HE’LL LEAVE YOU IF YOU GET FAT? Really?

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HE’LL LEAVE YOU IF YOU GET FAT?  Really?
Don't panic....here's a closer look at the "he'll leave you if you get fat" survey

     As the Huffington Post said, “It’s been a rough year for women struggling with their weight.” That followed a new survey where half of men polled said they’d leave a mate who got fat. Wait a minute, though….it’s really not that simple.

     We already know a few discouraging facts. It’s well established, for example, that overweight women have more trouble being hired. Their weight also biases the care the health care they receive. And, there are the increased health risks. There’s the hassle of finding nice clothes. What’s more, while all married people, statistically speaking, gain more weight over time than singles, women gain more than men—and partly for biological reasons. Now this latest.

     As a diet coach and eating disorder psychologist, I can state unequivocally that the worst thing a woman can do with this news is to run out and start a brand-new diet. Making some changes could be in order. But first, let’s calm down and consider some other facts. First, the survey authors note that relative weight is what matters. That is, men dislike having a mate who’s larger than they are. Large men don’t necessarily leave large women, then. Second, there are no statistics suggesting that overweight women mate less frequently than others. Their rates of marital satisfaction, in fact, are higher overall than those of thinner people.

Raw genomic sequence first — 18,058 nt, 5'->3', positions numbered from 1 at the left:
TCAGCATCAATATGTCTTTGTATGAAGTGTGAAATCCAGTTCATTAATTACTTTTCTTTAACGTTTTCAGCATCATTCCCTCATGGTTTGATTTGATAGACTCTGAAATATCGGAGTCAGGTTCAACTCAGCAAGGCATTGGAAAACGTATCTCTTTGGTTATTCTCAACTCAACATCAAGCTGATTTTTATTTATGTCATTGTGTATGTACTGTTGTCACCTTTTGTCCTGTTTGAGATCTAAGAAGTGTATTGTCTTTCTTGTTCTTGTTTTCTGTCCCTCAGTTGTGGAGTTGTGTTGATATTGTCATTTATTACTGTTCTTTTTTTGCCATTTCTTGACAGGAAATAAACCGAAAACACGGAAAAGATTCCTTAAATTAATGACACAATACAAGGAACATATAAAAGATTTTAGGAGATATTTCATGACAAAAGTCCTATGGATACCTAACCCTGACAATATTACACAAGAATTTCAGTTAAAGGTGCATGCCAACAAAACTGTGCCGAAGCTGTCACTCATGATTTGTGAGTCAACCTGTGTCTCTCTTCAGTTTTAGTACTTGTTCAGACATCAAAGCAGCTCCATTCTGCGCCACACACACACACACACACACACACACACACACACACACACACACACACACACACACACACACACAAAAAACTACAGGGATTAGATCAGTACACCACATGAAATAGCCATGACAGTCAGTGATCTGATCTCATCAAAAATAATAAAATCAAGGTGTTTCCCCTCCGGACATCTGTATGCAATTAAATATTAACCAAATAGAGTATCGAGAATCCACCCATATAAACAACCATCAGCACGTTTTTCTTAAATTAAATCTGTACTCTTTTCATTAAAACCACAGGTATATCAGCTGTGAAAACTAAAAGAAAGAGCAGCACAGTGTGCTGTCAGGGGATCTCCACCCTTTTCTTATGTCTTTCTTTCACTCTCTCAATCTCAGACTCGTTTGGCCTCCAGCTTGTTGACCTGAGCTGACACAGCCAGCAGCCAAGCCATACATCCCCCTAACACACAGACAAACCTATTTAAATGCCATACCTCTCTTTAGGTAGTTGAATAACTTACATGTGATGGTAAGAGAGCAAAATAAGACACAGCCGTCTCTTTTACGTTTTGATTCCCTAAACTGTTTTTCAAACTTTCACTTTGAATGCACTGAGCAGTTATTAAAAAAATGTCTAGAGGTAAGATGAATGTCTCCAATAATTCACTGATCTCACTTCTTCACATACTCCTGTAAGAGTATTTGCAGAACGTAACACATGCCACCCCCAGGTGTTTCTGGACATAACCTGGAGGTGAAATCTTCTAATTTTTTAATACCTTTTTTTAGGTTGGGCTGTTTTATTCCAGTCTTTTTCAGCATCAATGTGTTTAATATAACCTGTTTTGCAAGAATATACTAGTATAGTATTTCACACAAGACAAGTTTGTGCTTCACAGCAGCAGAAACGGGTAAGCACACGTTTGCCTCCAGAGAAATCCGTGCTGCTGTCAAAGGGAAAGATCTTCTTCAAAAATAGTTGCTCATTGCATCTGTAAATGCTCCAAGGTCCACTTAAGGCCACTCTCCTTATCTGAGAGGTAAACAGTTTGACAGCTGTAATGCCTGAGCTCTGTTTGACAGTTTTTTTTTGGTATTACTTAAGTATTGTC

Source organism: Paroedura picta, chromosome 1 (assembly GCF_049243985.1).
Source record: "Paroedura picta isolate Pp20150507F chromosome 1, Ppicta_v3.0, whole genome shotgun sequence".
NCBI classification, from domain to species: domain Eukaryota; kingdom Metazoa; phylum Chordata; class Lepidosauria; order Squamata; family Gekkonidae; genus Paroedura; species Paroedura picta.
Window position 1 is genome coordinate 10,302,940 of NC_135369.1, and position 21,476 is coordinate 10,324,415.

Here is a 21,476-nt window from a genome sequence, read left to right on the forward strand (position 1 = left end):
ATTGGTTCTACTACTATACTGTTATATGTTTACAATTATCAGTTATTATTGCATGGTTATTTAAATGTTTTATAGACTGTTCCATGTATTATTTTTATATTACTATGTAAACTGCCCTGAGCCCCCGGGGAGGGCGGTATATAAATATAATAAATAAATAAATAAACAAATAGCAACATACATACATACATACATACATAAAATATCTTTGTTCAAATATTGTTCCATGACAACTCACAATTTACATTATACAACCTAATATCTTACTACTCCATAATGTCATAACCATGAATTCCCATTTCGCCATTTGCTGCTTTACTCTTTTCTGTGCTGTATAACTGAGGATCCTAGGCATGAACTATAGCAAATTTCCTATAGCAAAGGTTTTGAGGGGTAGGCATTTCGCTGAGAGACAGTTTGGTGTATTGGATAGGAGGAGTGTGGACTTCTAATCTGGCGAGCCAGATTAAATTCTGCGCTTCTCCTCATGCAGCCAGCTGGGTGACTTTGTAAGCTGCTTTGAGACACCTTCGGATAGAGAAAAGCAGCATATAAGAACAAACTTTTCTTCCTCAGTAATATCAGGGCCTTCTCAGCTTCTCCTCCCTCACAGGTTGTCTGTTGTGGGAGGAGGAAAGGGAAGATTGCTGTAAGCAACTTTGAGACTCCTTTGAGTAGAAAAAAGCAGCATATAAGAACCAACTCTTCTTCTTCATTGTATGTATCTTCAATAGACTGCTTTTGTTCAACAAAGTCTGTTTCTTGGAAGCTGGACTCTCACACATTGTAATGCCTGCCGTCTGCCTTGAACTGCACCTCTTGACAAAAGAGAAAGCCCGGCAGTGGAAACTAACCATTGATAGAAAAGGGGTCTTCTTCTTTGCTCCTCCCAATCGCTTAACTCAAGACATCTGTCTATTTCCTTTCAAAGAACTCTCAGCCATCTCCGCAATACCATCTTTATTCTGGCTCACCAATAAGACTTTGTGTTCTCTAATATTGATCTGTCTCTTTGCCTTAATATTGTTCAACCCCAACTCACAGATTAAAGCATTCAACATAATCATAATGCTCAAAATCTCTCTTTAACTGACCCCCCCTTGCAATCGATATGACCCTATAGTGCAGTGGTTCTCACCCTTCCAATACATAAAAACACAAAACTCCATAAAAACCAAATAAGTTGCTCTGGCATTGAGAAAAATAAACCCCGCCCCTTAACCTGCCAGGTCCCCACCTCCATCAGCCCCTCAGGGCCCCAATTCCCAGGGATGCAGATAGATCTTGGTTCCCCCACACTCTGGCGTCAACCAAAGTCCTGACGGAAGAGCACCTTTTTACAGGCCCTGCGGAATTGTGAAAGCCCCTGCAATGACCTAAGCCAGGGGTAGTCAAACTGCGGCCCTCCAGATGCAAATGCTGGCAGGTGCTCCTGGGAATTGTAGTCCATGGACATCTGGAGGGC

So why not run out and start that diet anyway, for all the reasons we might be better off slimmer? Well, diets are usually doomed if not begun thoughtfully, with calm and realistic preparation. Starting one in a panic, in reaction to yet another feel-bad-about-myself bit of news, are particularly apt to fail, and fast. Diets begun to please someone else, a mate or even a potential one, won’t fall into the thoughtful, calm, and realistic category, either.

     Instead, think about what changes would lead to better health and better weight. Smaller portions? Eating out less often? Breaking a fast-food habit? Figure out what would help you get started, solve problems, and stay on track. Get support. Give yourself the tools and time to succeed in making and keeping yourself more healthy and more attractive. For yourself, and for your own reasons.

For more on reaching and keeping your best weight, visit http://www.eatsanely.com, where my workbook and other “sane eating” tools appear, and at “Thin From Within”, a blog at http://www.psychologytoday.com/blog/thin-within

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